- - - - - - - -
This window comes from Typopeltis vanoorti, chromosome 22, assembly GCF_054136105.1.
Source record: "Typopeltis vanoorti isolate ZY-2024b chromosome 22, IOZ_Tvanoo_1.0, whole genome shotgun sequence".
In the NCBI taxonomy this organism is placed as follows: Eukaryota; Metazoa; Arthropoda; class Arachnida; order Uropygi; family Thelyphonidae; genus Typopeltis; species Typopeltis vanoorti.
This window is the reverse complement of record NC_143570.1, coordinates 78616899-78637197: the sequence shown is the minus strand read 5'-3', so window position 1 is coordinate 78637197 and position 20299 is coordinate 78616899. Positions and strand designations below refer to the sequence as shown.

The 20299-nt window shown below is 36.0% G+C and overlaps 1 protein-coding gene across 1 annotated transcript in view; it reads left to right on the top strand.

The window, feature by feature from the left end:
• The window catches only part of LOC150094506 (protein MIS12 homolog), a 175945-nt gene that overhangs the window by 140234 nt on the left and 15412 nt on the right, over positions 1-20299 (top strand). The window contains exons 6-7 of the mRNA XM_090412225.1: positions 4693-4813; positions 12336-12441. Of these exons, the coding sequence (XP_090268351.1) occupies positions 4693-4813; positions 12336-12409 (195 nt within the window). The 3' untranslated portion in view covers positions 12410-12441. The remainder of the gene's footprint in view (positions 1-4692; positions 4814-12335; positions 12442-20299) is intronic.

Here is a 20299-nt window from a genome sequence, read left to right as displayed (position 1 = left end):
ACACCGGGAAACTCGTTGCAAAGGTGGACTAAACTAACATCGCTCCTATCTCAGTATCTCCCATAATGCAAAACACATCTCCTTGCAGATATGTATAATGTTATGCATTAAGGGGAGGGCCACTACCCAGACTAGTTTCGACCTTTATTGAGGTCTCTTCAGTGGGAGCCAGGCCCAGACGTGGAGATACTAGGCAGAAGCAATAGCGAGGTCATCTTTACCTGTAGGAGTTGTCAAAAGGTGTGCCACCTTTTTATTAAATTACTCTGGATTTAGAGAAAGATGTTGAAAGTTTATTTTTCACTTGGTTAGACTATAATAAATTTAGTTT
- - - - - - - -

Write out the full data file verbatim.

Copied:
This window comes from Typopeltis vanoorti, chromosome 22, assembly GCF_054136105.1.
Source record: "Typopeltis vanoorti isolate ZY-2024b chromosome 22, IOZ_Tvanoo_1.0, whole genome shotgun sequence".
In the NCBI taxonomy this organism is placed as follows: Eukaryota; Metazoa; Arthropoda; class Arachnida; order Uropygi; family Thelyphonidae; genus Typopeltis; species Typopeltis vanoorti.
This window is the reverse complement of record NC_143570.1, coordinates 78616899-78637197: the sequence shown is the minus strand read 5'-3', so window position 1 is coordinate 78637197 and position 20299 is coordinate 78616899. Positions and strand designations below refer to the sequence as shown.

The 20299-nt window shown below is 36.0% G+C and overlaps 1 protein-coding gene across 1 annotated transcript in view; it reads left to right on the top strand.

The window, feature by feature from the left end:
• The window catches only part of LOC150094506 (protein MIS12 homolog), a 175945-nt gene that overhangs the window by 140234 nt on the left and 15412 nt on the right, over positions 1-20299 (top strand). The window contains exons 6-7 of the mRNA XM_090412225.1: positions 4693-4813; positions 12336-12441. Of these exons, the coding sequence (XP_090268351.1) occupies positions 4693-4813; positions 12336-12409 (195 nt within the window). The 3' untranslated portion in view covers positions 12410-12441. The remainder of the gene's footprint in view (positions 1-4692; positions 4814-12335; positions 12442-20299) is intronic.

Here is a 20299-nt window from a genome sequence, read left to right as displayed (position 1 = left end):
ACACCGGGAAACTCGTTGCAAAGGTGGACTAAACTAACATCGCTCCTATCTCAGTATCTCCCATAATGCAAAACACATCTCCTTGCAGATATGTATAATGTTATGCATTAAGGGGAGGGCCACTACCCAGACTAGTTTCGACCTTTATTGAGGTCTCTTCAGTGGGAGCCAGGCCCAGACGTGGAGATACTAGGCAGAAGCAATAGCGAGGTCATCTTTACCTGTAGGAGTTGTCAAAAGGTGTGCCACCTTTTTATTAAATTACTCTGGATTTAGAGAAAGATGTTGAAAGTTTATTTTTCACTTGGTTAGACTATAATAAATTTAGTTT